This article is a portion of a book titled "Challenges, Risks and Opportunities in Today's Spine World " edited by Stephen Hochschuler, MD, Frank Phillips, MD, and Richard Fessler, MD. You can find links to the previous chapters at the end of this article.
Whether a physician chooses to enter into private practice or to be employed by a hospital is not only one of the most important decisions a graduating resident will make, it is also a decision which will continuously re-present itself throughout one’s career.
The Physicians Foundation Survey reported that the number of physicians self-identifying as independent decreased from 48 % in 2012 to 32 % in 2016. Similarly, the number identifying as being employees of either a hospital or large medical group increased from 41 % in 2012 to 57 % in 2016. These percentages varied by subspecialty, state and age.
For each individual there are many factors to be considered in evaluating the benefits of each pathway. Factors cited as benefits of owning one’s own practice include autonomy, ease of decision making, possibly increased income, and the comfort of being one’s own boss. There is freedom to make one’s work schedule and style of practice. On the other hand, this comes with significant cost. Running a “small business” requires the owner wear many hats. You are responsible for hiring and firing employees, accounting, supplies, negotiating with vendors, workers compensation and insurance agencies, ownership vs rental decisions, facility maintenance, payroll, and even cleaning and lawn care. In addition, due to the MACRA regulations of the ACA, you have the additional expenses incurred from the electronic medical record, such as purchase of hardware and software, IT support, creating protocols and standing orders, not to mention keeping up with frequently changing compliance issues. These factors as well as the desire for a better work/life balance, increasing debt load, payment uncertainty, Medicare cuts to office-based imaging services, increased documentation requirements from the ACA such as “meaningful use” provisions have all contributed to a shift toward employment rather than practice ownership.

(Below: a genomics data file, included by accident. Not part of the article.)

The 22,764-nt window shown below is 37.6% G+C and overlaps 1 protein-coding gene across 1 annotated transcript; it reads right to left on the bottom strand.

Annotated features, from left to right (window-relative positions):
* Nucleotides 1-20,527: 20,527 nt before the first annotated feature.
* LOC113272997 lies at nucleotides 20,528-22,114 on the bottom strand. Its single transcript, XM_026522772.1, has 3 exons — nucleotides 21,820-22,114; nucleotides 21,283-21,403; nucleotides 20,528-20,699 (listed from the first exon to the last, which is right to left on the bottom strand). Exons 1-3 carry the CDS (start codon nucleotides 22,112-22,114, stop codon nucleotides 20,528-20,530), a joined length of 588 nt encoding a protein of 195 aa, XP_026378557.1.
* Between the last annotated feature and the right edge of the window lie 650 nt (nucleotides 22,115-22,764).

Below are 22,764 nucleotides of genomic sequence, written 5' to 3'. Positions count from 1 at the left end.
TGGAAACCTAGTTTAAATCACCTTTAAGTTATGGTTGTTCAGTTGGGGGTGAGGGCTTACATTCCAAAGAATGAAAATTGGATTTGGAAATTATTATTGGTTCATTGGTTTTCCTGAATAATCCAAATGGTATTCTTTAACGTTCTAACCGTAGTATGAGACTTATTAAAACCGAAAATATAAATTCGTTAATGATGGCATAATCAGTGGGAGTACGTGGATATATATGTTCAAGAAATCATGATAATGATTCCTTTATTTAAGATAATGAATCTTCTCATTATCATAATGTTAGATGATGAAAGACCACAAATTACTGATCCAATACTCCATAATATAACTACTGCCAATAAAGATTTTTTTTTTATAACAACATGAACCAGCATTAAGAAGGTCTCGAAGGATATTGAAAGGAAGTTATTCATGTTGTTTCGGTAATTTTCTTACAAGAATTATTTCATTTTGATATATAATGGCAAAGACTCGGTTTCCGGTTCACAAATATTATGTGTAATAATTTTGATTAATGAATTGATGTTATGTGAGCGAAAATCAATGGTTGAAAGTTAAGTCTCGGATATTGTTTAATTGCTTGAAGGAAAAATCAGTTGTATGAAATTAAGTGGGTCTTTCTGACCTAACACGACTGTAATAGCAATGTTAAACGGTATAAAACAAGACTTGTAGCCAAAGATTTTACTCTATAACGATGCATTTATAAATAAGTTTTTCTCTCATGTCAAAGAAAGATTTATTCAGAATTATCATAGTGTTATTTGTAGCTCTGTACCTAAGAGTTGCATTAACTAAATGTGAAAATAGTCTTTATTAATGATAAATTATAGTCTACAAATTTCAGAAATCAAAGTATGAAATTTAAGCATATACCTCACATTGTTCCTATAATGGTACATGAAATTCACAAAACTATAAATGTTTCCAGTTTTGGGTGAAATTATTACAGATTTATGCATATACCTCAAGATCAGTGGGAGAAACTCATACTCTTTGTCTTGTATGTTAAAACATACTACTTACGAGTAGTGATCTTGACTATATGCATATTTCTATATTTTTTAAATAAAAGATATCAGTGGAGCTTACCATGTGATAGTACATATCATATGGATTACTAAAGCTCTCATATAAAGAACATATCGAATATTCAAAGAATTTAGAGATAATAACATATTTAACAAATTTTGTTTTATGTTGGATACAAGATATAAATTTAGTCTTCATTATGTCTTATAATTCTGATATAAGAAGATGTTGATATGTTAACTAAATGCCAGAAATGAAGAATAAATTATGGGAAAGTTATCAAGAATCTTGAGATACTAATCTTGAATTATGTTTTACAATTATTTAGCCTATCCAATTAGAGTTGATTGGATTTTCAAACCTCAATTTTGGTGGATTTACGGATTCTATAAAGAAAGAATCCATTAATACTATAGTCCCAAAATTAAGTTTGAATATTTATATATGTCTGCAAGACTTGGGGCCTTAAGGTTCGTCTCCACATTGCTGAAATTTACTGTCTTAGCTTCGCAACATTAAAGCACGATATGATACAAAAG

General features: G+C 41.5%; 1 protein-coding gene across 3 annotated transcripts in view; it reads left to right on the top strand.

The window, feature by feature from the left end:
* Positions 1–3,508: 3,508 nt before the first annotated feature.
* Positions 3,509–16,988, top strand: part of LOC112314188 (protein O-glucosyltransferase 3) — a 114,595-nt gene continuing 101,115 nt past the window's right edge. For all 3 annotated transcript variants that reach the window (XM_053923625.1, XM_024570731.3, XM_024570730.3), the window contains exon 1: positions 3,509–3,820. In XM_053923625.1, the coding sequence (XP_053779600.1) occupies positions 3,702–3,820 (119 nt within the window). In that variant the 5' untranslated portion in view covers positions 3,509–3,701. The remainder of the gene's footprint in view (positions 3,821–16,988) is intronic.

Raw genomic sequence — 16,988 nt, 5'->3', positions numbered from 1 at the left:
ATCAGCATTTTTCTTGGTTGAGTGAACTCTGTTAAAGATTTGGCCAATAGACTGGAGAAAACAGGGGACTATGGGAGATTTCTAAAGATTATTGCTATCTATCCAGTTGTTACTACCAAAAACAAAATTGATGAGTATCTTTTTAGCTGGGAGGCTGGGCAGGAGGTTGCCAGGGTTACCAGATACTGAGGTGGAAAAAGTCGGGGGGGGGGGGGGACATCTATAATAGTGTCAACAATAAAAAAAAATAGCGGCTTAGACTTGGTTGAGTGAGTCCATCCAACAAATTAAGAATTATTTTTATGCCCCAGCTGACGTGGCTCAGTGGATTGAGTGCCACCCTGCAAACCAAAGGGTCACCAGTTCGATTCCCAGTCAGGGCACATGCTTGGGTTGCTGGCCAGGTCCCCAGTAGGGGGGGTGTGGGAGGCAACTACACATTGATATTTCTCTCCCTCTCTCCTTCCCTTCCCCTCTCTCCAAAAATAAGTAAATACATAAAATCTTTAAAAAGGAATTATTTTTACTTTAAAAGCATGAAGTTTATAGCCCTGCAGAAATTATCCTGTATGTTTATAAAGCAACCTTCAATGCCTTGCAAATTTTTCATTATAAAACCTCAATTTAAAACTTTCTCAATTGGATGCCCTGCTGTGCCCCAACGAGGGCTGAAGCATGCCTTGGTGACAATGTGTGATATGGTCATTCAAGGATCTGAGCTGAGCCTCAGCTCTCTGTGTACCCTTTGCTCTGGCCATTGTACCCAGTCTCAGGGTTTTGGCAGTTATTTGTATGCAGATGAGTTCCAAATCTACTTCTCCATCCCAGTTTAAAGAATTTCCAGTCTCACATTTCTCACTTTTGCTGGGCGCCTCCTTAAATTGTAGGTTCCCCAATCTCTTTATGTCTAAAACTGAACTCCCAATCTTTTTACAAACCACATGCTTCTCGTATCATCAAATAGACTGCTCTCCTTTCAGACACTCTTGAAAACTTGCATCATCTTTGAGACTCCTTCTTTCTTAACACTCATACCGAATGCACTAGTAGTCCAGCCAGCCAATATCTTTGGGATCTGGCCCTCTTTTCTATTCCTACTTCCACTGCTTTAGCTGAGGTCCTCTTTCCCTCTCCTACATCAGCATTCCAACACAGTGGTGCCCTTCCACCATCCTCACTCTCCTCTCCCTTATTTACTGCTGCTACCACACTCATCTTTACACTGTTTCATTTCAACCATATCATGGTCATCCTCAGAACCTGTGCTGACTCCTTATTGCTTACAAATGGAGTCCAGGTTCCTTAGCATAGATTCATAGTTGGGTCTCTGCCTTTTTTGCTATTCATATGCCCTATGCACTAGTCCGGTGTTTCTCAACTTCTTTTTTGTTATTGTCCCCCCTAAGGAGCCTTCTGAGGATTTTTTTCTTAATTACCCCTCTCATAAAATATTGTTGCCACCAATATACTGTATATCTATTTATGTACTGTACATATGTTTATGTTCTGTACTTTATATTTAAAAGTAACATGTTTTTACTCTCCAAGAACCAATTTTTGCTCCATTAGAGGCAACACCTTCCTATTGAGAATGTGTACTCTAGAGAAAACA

On the hospital side, there are many incentives which contribute to this shift. These include uncertainty in the future of the health care market, the desire to “lock up” referrals and market share, continuously decreasing reimbursement, frustration at negotiating with multiple private practices or groups, and the desire to provide a unified quality of care in an environment of reimbursement based on quality rather than quantity of care. The theory is that by employing physicians, and controlling the delivery of care, hospitals would be able to negotiate better reimbursement rates from insurers, control clinical volume, better position their organization for value-based payments, and perform more efficiently under capitated contracts.
It turns out, however, that many of these theories and considerations are not exactly true. For example, some hospitals report losing an average of $196,000 per employed physician. 58 % reported losing at least $100,000 per employee. Much of this, however, is made up on downstream revenue. In addition to salary, other factors which contribute to this loss include employee benefits, insurance, unemployment compensation, retirement, and the cost of compliance with regulations imposed by the ADA, FMLA, Title VII, and ADEA. Additional legal requirements introduced by employing physicians which must be negotiated by the hospital, and which add to the cost, include professional liability insurance, collecting federal and state taxes, specifying duration of employment, hospital privileges, harassment and discrimination policies, circumstances of termination, tail insurance, confidentiality, and non-compete clauses.
Clearly, the decision between private practice and hospital employment is quite complicated for both the individual physician and the hospital or large medical group. If a physician does choose to enter into practice, there are options, which can help. One recent development is the move toward “concierge” medicine. States such as Wyoming have seen as many as 38 % of its physicians choose this route. An alternative is to find a partner to lessen the administrative burden. An association between the Tennessee Medical Association and BCBS to provide supportive services is one example of this. Perhaps due to options such as these, the trend toward hospital employment seems to have leveled off over the last few years.